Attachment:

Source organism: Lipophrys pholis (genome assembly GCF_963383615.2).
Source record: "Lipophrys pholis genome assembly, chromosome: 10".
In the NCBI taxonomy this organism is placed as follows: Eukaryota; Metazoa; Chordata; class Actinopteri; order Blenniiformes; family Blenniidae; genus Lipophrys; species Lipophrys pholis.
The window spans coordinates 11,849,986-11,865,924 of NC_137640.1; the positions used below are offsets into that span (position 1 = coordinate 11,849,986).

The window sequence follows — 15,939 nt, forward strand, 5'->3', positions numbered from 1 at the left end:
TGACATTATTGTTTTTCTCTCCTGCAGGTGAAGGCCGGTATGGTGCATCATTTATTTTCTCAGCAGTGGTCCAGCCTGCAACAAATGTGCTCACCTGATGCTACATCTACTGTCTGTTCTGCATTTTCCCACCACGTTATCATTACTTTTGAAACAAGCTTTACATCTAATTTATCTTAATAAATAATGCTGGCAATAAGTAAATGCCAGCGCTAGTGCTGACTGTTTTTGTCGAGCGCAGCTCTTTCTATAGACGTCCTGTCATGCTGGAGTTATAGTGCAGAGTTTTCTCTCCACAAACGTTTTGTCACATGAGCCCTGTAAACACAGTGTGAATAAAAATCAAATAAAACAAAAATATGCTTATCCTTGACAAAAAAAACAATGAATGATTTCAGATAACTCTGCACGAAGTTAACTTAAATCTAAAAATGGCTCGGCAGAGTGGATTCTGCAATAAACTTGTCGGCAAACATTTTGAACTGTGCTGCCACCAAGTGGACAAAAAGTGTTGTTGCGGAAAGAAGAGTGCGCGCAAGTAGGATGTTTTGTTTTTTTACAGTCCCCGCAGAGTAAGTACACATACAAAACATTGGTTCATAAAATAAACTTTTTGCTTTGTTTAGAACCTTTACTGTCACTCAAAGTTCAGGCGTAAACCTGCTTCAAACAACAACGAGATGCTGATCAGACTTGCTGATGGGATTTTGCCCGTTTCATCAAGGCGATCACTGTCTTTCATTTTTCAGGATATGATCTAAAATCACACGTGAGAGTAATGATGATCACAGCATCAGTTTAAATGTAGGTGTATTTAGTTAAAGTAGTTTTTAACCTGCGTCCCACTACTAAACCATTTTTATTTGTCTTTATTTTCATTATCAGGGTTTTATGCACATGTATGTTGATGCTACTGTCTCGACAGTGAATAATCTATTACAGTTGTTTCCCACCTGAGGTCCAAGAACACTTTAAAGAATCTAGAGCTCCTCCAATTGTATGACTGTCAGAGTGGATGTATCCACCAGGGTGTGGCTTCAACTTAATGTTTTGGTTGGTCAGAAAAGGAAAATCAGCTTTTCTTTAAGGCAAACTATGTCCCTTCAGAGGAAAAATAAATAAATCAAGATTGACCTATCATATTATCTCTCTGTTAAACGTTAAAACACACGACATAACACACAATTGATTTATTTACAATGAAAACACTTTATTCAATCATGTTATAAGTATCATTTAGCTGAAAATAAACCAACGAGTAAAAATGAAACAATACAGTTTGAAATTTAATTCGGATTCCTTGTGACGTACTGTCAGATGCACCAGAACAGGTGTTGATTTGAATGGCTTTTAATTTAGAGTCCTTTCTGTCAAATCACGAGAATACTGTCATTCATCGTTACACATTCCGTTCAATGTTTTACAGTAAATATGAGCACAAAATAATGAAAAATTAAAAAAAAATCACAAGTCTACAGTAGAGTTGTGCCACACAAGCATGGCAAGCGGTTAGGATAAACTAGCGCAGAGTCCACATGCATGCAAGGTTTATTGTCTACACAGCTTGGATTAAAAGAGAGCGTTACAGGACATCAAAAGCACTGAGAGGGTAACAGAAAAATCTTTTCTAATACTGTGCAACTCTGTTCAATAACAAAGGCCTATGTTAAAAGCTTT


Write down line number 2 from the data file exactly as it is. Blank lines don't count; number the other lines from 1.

Source record: "Lipophrys pholis genome assembly, chromosome: 10".